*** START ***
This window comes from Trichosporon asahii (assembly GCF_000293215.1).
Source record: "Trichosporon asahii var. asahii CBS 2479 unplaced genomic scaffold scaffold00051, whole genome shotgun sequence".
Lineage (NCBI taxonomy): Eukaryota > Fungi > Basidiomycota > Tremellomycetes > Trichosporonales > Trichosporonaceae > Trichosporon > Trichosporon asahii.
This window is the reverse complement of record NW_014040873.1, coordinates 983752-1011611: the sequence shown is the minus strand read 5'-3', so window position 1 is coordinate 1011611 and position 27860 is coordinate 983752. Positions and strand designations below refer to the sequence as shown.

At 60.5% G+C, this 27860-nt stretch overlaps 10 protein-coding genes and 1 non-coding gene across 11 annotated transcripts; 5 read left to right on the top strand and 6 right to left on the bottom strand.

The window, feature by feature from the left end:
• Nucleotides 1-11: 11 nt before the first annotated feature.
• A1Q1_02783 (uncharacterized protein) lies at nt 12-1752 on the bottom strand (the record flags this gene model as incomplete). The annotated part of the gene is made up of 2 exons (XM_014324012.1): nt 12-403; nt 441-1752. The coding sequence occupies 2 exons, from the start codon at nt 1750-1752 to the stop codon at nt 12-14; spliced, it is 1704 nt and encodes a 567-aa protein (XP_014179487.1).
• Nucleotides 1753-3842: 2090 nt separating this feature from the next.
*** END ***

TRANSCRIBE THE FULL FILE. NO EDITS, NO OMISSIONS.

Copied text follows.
This window comes from Trichosporon asahii (assembly GCF_000293215.1).
Source record: "Trichosporon asahii var. asahii CBS 2479 unplaced genomic scaffold scaffold00051, whole genome shotgun sequence".
Lineage (NCBI taxonomy): Eukaryota > Fungi > Basidiomycota > Tremellomycetes > Trichosporonales > Trichosporonaceae > Trichosporon > Trichosporon asahii.
This window is the reverse complement of record NW_014040873.1, coordinates 983752-1011611: the sequence shown is the minus strand read 5'-3', so window position 1 is coordinate 1011611 and position 27860 is coordinate 983752. Positions and strand designations below refer to the sequence as shown.

At 60.5% G+C, this 27860-nt stretch overlaps 10 protein-coding genes and 1 non-coding gene across 11 annotated transcripts; 5 read left to right on the top strand and 6 right to left on the bottom strand.

The window, feature by feature from the left end:
• Nucleotides 1-11: 11 nt before the first annotated feature.
• A1Q1_02783 (uncharacterized protein) lies at nt 12-1752 on the bottom strand (the record flags this gene model as incomplete). The annotated part of the gene is made up of 2 exons (XM_014324012.1): nt 12-403; nt 441-1752. The coding sequence occupies 2 exons, from the start codon at nt 1750-1752 to the stop codon at nt 12-14; spliced, it is 1704 nt and encodes a 567-aa protein (XP_014179487.1).
• Nucleotides 1753-3842: 2090 nt separating this feature from the next.